Burkle took what were described as humanitarian trips to Africa with Bill Clinton on Epstein’s private Boeing 727. According to a 2008 Vanity Fair feature about the former president, “Burkle’s usual means of transport is the custom-converted Boeing 757 that Clinton calls ‘Ron Air’ and that Burkle’s own circle of young aides privately refer to as ‘Air Fuck One.’ ”

Bushnell, Candace: Columnist who inspired Sex and the City.

Name found in Epstein’s black book.

Busson, Arpad: French financier.

Name found in Epstein’s black book.
During a custody battle with ex Uma Thurman, her lawyer asked Busson, a prominent hedge-funder, if he had ever said he was “addicted to prostitutes.” (He said no.)

Calacanis, Jason: Businessman.

Name found in Epstein’s black book.
An investor in Uber, Calacanis was a fixture in the early-aughts New York tech scene as the founder and editor of Silicon Alley Reporter. (“I can’t tell you how many propositions I get, it’s absolutely insane,” he told the Observer in 2000.) In 2014, Vice awarded him Most Offensive Tweet of the Year for describing as racist the idea of white privilege.

Caledon, Nicky: Earl.

Name found in Epstein’s black book.

Campbell, Naomi: Supermodel.

Name found in Epstein’s black book and on Epstein’s private jet log.

Candy, Nicholas and Christian: British property-developer brothers.

Name found in Epstein’s black book.

Carter, Graydon: Former editor of Vanity Fair.

According to journalist Vicky Ward, he killed portions of a 2003 story that accused Epstein of pedophilia after an office visit from Epstein. (Carter says there wasn’t enough on-the-record sourcing.) “I didn’t invent the system. I just lived by the system,” he said when The New York Times Magazine questioned him about the story last week.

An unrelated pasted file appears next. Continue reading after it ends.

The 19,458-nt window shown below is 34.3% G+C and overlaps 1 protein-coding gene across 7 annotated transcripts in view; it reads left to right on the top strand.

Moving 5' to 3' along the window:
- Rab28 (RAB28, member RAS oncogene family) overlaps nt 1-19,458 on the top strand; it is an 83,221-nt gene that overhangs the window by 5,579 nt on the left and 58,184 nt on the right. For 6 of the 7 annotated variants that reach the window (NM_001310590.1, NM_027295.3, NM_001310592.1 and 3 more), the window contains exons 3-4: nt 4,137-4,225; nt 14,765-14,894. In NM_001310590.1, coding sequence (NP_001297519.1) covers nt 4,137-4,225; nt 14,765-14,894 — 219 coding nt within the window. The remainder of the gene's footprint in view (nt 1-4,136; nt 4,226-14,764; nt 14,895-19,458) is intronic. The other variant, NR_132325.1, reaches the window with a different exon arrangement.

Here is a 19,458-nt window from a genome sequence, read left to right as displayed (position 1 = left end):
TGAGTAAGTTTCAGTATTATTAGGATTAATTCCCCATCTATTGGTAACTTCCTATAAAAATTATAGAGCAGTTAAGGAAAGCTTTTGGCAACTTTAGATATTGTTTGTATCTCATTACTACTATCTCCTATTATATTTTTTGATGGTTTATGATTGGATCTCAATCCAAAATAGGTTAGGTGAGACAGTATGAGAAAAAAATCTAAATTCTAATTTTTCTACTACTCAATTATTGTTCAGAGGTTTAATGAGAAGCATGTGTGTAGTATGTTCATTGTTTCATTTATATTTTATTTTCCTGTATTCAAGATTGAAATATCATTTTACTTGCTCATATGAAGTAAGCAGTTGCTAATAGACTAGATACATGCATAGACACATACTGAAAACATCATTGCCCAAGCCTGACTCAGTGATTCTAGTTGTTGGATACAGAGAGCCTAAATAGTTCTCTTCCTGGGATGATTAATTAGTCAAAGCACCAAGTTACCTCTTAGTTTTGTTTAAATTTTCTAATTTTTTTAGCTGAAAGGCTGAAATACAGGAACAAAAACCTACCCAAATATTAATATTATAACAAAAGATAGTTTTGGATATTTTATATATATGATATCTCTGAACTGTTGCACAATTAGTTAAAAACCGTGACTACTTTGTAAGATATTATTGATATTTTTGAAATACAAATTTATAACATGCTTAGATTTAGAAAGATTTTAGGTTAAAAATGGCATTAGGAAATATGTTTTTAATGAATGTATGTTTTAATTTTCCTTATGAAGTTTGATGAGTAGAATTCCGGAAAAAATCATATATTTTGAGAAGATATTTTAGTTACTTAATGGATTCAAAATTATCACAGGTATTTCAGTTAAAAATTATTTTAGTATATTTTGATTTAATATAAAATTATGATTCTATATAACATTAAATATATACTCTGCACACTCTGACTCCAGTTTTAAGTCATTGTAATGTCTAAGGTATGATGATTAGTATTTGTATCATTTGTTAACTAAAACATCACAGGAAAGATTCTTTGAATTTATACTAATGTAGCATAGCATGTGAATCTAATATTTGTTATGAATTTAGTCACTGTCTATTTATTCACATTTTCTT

Cecil, Aurelia: PR chairman.

Name found in Epstein’s black book.
Allegedly the former girlfriend of Prince Andrew.

Cecil, Mark: Hedge-funder.

Name found in Epstein’s black book.
Has hosted Prince William and Kate Middleton at his villa in Mustique.

Chatwal, Vikram: Hotelier.

Name found in Epstein’s black book.
When the 1990s playboy settled down, Bill Clinton attended his wedding. In 2017, Chatwal pleaded guilty to a misdemeanor violation after being accused of trying to set a pair of dogs on fire on a Soho street.

Cipriani, Giuseppe: Restaurant magnate.

Name found in Epstein’s black book.
The scene-y Cipriani Italian spots are known for inventing the Bellini cocktail — and more infamously for being Harvey Weinstein’s “hunting ground.”

Cisneros, Gustavo: Venezuelan billionaire.

Name found in Epstein’s black book.
The patriarch of a family so wealthy it operates practically as its own nation-state in Latin America.

Jeffrey Epstein in his townhouse in 2015. Photo: Christopher Anderson for New York Magazine

Clinton, Bill: President and problem.

Name found on Epstein’s private jet log.
As soon as the Epstein news broke two weeks ago, the taunting and tallying began, suffocating in its familiarity. First were the jeering reminders, as if we didn’t know it in our every molecule: It wasn’t just Donald Trump who’d be ensnared in this stygian nightmare of underage sexual assault and trafficking of girls, it was Bill Clinton, who’d been a friend and repeat flier on Epstein’s plane. Then came the numbers, the attempts to quantify the nature of the Clinton-Epstein relationship. Clinton issued a statement toting up four plane trips, one Epstein meeting in Clinton’s Harlem office, one visit to Epstein’s home, and zero trips to his island. Meanwhile, reporters recalled that Gawker’s published flight logs had tallied 12 separate plane legs and that Epstein had more than 20 numbers and email addresses for Clinton and one signed photo of him in his home, along with one of Woody Allen and one of Mohammed bin Salman, the Crown Prince of Saudi Arabia.